Diane’s Writing Life…and Beowulf & Grendel

I may have mentioned recently finishing Warner book #3, untitled and awaiting a publication date. This is Blake’s story, one of the hero’s friends in The Marriage Bargain. Right when I was tearing out my hair and gnashing my teeth to finish Blake’s story, my copy edits came for Innocence & Impropriety, the story of Rose from A Reputable Rake. I finished those in a record (for me) two days, then had to jump in to the next Mills & Boon, following a character from Innocence & Impropriety. That done, I decided I ought to plot the next Warner book, too, because I’m going to NYC to see my editor this coming Friday (and to see Phantom of the Opera on Broadway and Beowulf & Grendel in the movie theatre). The next Warner book is Wolfe’s story.

I like to start my books off with something really exciting, a task that gets harder and harder to do, but sometimes turns out to spark ideas for the rest of the plot. I may also have mentioned that story ideas do not exactly flood my brain and keep me awake at night.

For my big bang openings for Harlequin/Mills & Boon I’ve done lovemaking in a gaming hell (hee hee, pardon the pun), a Gretna Green wedding, and an attack in Hyde Park. This time I decided it would be nice to put my hero and heroine in a shipwreck. So I did my usual thing and bought as many books on shipwrecks that I could find and afford.

I bought Shipwrecks of the Revolutionary & Napoleonic Eras by Terence Grocott (1197 Stackpole Books), and Life Before the Mast by Jon E. Lewis, ed.(2001, Castle Books). I already owned A Sea of Words by Dean King (1997, Henry Holt and Co., Inc). And, of course, I tore through whatever I could find on the internet. The shipwreck scene was a lot of fun to write and I hope it comes off sounding real. I also hope my editor approves the story, because now I am dying to write it.

For Warner my big openings have included childbirth, a duel in which the hero is slain, and a tryst with a mysterious French thief (Blake’s story), but I need something very exotic for Wolfe.
I want to begin Wolfe’s story in India, where he will travel to learn about his Indian roots–he’s one quarter Indian and his father is (gasp) in Trade. I’d already collected some books to help: The East India Company by Antony Wild (1999, Harper Collins); Begums, Thugs & White Mughals, the Journals of Fanny Parkes (2002, Eland Publishing); White Mughals: Love & Betrayal in Eighteenth Century India by William Dalrymple (2002, Penquin Books). I found Original Letters from India by Eliza Fay, EM Forster, ed, (1986, Hogarth Press) when I was in Alabama for my High School reunion, and I just bought Raj: The Making and Unmaking of British India by Lawrence James (1997, St. Martins Press). But none of these books were giving me my huge opening.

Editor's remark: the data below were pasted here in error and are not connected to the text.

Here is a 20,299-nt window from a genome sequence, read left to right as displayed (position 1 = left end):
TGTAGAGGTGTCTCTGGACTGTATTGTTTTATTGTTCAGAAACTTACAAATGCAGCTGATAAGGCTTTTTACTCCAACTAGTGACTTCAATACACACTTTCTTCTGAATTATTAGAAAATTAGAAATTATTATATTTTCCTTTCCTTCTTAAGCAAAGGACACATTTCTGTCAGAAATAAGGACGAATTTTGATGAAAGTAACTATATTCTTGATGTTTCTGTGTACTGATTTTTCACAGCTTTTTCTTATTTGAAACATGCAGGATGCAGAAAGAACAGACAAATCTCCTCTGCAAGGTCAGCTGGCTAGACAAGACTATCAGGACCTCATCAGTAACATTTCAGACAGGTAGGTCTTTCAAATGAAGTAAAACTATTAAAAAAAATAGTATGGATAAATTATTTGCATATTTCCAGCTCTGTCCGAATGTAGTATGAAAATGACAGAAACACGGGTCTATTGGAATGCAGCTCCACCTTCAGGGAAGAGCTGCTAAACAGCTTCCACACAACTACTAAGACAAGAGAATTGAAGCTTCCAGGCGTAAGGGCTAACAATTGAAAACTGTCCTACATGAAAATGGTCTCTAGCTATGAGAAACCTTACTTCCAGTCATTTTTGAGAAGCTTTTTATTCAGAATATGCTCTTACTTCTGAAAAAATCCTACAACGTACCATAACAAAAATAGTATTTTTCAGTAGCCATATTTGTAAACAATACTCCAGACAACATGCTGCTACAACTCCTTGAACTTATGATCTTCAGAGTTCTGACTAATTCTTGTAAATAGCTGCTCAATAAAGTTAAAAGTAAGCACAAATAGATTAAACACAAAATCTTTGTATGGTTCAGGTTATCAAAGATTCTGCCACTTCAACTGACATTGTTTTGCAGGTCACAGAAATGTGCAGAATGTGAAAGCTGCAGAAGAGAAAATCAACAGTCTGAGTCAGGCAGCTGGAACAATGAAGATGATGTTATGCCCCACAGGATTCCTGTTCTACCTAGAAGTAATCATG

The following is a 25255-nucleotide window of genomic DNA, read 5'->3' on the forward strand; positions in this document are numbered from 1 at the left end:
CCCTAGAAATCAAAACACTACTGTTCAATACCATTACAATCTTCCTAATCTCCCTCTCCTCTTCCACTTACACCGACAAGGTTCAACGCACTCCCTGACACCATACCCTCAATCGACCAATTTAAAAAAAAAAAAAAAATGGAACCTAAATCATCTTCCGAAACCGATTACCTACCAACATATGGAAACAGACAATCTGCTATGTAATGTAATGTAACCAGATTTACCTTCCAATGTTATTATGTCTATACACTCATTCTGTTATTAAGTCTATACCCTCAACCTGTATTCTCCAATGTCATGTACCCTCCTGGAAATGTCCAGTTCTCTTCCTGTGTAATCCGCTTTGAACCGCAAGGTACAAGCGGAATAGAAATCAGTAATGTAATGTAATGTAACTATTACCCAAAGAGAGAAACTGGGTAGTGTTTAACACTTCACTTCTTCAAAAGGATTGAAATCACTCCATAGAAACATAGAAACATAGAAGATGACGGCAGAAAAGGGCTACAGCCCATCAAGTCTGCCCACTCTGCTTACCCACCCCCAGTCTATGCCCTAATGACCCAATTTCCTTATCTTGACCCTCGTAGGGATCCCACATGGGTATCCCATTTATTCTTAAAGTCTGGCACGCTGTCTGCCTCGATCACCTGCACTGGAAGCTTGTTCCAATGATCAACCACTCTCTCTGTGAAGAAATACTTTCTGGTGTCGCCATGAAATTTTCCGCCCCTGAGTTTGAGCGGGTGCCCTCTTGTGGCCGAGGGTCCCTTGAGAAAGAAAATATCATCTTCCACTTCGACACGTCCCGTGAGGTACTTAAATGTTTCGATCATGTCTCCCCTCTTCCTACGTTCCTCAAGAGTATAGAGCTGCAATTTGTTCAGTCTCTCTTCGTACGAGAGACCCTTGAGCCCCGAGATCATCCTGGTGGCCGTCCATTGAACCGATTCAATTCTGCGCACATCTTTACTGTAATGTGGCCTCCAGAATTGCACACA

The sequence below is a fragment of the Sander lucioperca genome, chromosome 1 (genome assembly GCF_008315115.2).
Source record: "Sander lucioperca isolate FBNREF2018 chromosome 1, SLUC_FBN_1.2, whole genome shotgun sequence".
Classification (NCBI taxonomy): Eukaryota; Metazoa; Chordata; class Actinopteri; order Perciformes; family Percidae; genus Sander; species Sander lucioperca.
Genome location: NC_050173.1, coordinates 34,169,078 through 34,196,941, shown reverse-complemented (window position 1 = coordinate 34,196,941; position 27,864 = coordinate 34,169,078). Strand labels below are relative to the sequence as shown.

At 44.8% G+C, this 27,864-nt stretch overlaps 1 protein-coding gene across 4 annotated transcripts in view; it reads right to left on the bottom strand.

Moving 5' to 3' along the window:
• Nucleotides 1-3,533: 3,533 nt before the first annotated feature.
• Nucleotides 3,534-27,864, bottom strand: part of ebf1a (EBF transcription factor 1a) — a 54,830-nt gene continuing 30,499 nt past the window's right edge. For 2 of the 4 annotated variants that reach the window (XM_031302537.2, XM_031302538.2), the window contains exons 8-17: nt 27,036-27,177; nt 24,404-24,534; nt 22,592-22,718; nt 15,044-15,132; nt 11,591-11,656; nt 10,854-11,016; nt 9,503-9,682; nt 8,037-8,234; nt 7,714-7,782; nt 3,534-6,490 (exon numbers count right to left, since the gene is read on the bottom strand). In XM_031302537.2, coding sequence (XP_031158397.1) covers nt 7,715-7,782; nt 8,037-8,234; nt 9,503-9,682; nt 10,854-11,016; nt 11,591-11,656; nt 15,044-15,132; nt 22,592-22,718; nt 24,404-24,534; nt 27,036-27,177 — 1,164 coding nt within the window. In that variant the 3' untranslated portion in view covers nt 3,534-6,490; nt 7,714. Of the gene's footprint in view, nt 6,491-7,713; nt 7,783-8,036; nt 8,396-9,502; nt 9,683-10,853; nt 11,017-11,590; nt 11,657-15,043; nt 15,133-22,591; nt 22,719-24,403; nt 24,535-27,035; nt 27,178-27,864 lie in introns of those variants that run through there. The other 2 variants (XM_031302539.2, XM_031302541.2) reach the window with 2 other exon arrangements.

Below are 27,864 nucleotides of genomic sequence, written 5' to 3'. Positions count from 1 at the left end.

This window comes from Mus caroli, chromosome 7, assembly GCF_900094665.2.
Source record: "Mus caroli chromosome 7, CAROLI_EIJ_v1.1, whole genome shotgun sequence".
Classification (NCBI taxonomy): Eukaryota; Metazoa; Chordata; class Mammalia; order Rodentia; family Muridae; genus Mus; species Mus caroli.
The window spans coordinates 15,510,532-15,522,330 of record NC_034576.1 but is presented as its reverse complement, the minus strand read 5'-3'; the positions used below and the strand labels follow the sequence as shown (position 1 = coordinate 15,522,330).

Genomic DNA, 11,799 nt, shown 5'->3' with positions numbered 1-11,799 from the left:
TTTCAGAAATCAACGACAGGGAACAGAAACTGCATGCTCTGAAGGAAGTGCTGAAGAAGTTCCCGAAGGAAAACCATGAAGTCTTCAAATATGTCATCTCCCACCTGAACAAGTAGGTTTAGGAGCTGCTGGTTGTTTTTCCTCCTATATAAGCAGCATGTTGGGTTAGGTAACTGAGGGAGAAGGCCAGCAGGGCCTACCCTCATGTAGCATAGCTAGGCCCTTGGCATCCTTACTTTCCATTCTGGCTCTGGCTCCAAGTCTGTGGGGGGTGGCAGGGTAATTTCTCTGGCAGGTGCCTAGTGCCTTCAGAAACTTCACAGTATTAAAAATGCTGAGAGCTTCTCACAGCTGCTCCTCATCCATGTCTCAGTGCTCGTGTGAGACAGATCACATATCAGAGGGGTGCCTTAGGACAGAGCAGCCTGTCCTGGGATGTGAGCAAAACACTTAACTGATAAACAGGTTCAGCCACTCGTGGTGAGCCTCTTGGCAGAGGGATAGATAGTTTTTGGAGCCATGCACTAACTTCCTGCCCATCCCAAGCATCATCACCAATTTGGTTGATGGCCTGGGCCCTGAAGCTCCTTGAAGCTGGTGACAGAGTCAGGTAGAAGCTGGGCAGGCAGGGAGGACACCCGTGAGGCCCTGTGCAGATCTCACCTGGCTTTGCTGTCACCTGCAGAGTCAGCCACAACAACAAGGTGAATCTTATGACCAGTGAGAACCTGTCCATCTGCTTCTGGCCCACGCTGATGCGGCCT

Scouring the internet about India in the nineteenth century, I came across several first hand accounts of sati (or suttee, as it is sometimes spelled), the practice of a wife throwing herself on the funeral pyre of her deceased husband and burning alive. Now that will make a bang up opening! The heroine being forced into the flames when the hero rides to the rescue, snatching her from the consuming fire. I hope my editor loves the idea, because I really am itching to write that scene!

Now, I don’t want you to think I will actually read all of the books I mentioned above. I must keep up my reputation as the world’s worst read romance author. I do read bits of the books, though, unless one really captures my interest and I read every word. I read enough to tell me if my story idea will work and to give me enough knowledge of the topic to at least take a stab at writing it. Then as I write, I go back to the books and the internet and research whatever I need to at that moment. This may not be the most efficient way to do it, but it has worked for me so far.

I keep all my notes on the computer. I copy information from the internet. I might even summarize something from a book. I don’t make a collage for the story, but I do have a page I always call “Names” where I put down the facts and backstory for the main characters. I find a photo to use for my hero and heroine. Quite by accident, the photo I chose for the hero of this next Mills & Boon was one of Gerard Butler, chosen before I became one of the converted and actually knew who he was. For the heroine, I chose Jennifer Connelly, because she looks vulnerable but has strength underneath. For the Warner book, Wolfe is an actor named Adrian Green and the heroine is a beautiful Indian actress named Bridget Monynahan. But forget these images if you prefer to visualize on your own. The books will not be out until 2007 so you have lots of time to forget.

I don’t know when I’ll get the go ahead for the Mills & Boon but I expect to find out about the Warner book and Wolfe this Friday. If my editor doesn’t like it, at least I’ll still get to feast my eyes on another fictional character that night – Beowulf, played by Gerard Butler!

I’ll let you know how it goes next week.
Cheers,
Diane

About diane

Diane Gaston is the RITA award-winning author of Historical Romance for Harlequin Historical and Mills and Boon, with books that feature the darker side of the Regency. Formerly a mental health social worker, she is happiest now when deep in the psyches of soldiers, rakes and women who don’t always act like ladies.
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